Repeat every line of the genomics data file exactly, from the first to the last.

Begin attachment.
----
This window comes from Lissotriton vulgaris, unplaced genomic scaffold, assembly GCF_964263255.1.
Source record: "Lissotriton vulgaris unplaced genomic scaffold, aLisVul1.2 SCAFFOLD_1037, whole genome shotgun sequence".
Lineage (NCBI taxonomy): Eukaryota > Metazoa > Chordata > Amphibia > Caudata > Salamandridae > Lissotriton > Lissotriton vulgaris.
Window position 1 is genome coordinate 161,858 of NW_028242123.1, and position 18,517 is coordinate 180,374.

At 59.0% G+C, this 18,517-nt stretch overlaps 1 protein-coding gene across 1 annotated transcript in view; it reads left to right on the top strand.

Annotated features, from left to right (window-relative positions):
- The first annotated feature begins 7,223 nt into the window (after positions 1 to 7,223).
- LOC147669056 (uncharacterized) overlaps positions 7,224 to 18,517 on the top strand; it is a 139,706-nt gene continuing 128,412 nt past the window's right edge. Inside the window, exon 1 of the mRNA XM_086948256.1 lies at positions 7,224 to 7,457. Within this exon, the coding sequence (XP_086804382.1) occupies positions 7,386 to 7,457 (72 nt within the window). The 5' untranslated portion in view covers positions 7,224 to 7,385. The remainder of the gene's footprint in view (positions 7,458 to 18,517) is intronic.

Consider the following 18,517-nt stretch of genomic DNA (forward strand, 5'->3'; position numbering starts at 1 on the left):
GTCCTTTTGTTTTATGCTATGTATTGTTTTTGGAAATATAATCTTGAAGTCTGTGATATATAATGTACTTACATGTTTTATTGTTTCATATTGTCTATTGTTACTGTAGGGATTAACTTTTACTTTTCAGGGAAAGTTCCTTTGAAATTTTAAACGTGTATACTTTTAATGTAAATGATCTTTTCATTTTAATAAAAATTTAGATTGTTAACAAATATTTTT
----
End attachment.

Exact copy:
This window comes from Lissotriton vulgaris, unplaced genomic scaffold, assembly GCF_964263255.1.
Source record: "Lissotriton vulgaris unplaced genomic scaffold, aLisVul1.2 SCAFFOLD_1037, whole genome shotgun sequence".
Lineage (NCBI taxonomy): Eukaryota > Metazoa > Chordata > Amphibia > Caudata > Salamandridae > Lissotriton > Lissotriton vulgaris.
Window position 1 is genome coordinate 161,858 of NW_028242123.1, and position 18,517 is coordinate 180,374.

At 59.0% G+C, this 18,517-nt stretch overlaps 1 protein-coding gene across 1 annotated transcript in view; it reads left to right on the top strand.

Annotated features, from left to right (window-relative positions):
- The first annotated feature begins 7,223 nt into the window (after positions 1 to 7,223).
- LOC147669056 (uncharacterized) overlaps positions 7,224 to 18,517 on the top strand; it is a 139,706-nt gene continuing 128,412 nt past the window's right edge. Inside the window, exon 1 of the mRNA XM_086948256.1 lies at positions 7,224 to 7,457. Within this exon, the coding sequence (XP_086804382.1) occupies positions 7,386 to 7,457 (72 nt within the window). The 5' untranslated portion in view covers positions 7,224 to 7,385. The remainder of the gene's footprint in view (positions 7,458 to 18,517) is intronic.

Consider the following 18,517-nt stretch of genomic DNA (forward strand, 5'->3'; position numbering starts at 1 on the left):
GTCCTTTTGTTTTATGCTATGTATTGTTTTTGGAAATATAATCTTGAAGTCTGTGATATATAATGTACTTACATGTTTTATTGTTTCATATTGTCTATTGTTACTGTAGGGATTAACTTTTACTTTTCAGGGAAAGTTCCTTTGAAATTTTAAACGTGTATACTTTTAATGTAAATGATCTTTTCATTTTAATAAAAATTTAGATTGTTAACAAATATTTTT